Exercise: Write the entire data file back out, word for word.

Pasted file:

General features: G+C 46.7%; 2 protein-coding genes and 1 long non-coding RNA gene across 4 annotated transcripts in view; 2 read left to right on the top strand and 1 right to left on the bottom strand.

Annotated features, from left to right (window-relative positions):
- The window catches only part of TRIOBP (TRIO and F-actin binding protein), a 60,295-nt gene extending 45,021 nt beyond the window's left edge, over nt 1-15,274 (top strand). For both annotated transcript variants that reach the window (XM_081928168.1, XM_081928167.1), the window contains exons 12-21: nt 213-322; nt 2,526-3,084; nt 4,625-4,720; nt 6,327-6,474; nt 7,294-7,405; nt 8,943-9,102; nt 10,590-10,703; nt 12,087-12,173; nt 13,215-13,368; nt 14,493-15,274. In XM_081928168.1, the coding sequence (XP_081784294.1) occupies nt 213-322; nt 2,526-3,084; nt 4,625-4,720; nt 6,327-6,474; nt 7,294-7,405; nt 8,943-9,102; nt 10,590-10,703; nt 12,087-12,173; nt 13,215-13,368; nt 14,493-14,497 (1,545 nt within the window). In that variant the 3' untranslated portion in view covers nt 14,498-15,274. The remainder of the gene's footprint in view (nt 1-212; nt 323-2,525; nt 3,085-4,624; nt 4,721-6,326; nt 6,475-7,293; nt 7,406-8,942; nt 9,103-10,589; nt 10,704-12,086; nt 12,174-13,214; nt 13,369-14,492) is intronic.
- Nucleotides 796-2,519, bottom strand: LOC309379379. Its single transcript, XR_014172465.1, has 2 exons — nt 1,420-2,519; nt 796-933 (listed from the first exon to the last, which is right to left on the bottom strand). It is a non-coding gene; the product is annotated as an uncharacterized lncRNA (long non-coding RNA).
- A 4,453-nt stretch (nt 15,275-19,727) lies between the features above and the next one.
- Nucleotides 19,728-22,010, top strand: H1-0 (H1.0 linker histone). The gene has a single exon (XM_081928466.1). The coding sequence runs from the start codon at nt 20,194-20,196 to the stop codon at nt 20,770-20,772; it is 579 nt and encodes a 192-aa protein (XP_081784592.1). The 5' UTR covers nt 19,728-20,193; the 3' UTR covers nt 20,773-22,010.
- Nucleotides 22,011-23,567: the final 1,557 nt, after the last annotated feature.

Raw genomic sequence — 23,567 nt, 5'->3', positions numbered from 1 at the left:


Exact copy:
General features: G+C 46.7%; 2 protein-coding genes and 1 long non-coding RNA gene across 4 annotated transcripts in view; 2 read left to right on the top strand and 1 right to left on the bottom strand.

Annotated features, from left to right (window-relative positions):
- The window catches only part of TRIOBP (TRIO and F-actin binding protein), a 60,295-nt gene extending 45,021 nt beyond the window's left edge, over nt 1-15,274 (top strand). For both annotated transcript variants that reach the window (XM_081928168.1, XM_081928167.1), the window contains exons 12-21: nt 213-322; nt 2,526-3,084; nt 4,625-4,720; nt 6,327-6,474; nt 7,294-7,405; nt 8,943-9,102; nt 10,590-10,703; nt 12,087-12,173; nt 13,215-13,368; nt 14,493-15,274. In XM_081928168.1, the coding sequence (XP_081784294.1) occupies nt 213-322; nt 2,526-3,084; nt 4,625-4,720; nt 6,327-6,474; nt 7,294-7,405; nt 8,943-9,102; nt 10,590-10,703; nt 12,087-12,173; nt 13,215-13,368; nt 14,493-14,497 (1,545 nt within the window). In that variant the 3' untranslated portion in view covers nt 14,498-15,274. The remainder of the gene's footprint in view (nt 1-212; nt 323-2,525; nt 3,085-4,624; nt 4,721-6,326; nt 6,475-7,293; nt 7,406-8,942; nt 9,103-10,589; nt 10,704-12,086; nt 12,174-13,214; nt 13,369-14,492) is intronic.
- Nucleotides 796-2,519, bottom strand: LOC309379379. Its single transcript, XR_014172465.1, has 2 exons — nt 1,420-2,519; nt 796-933 (listed from the first exon to the last, which is right to left on the bottom strand). It is a non-coding gene; the product is annotated as an uncharacterized lncRNA (long non-coding RNA).
- A 4,453-nt stretch (nt 15,275-19,727) lies between the features above and the next one.
- Nucleotides 19,728-22,010, top strand: H1-0 (H1.0 linker histone). The gene has a single exon (XM_081928466.1). The coding sequence runs from the start codon at nt 20,194-20,196 to the stop codon at nt 20,770-20,772; it is 579 nt and encodes a 192-aa protein (XP_081784592.1). The 5' UTR covers nt 19,728-20,193; the 3' UTR covers nt 20,773-22,010.
- Nucleotides 22,011-23,567: the final 1,557 nt, after the last annotated feature.

Raw genomic sequence — 23,567 nt, 5'->3', positions numbered from 1 at the left: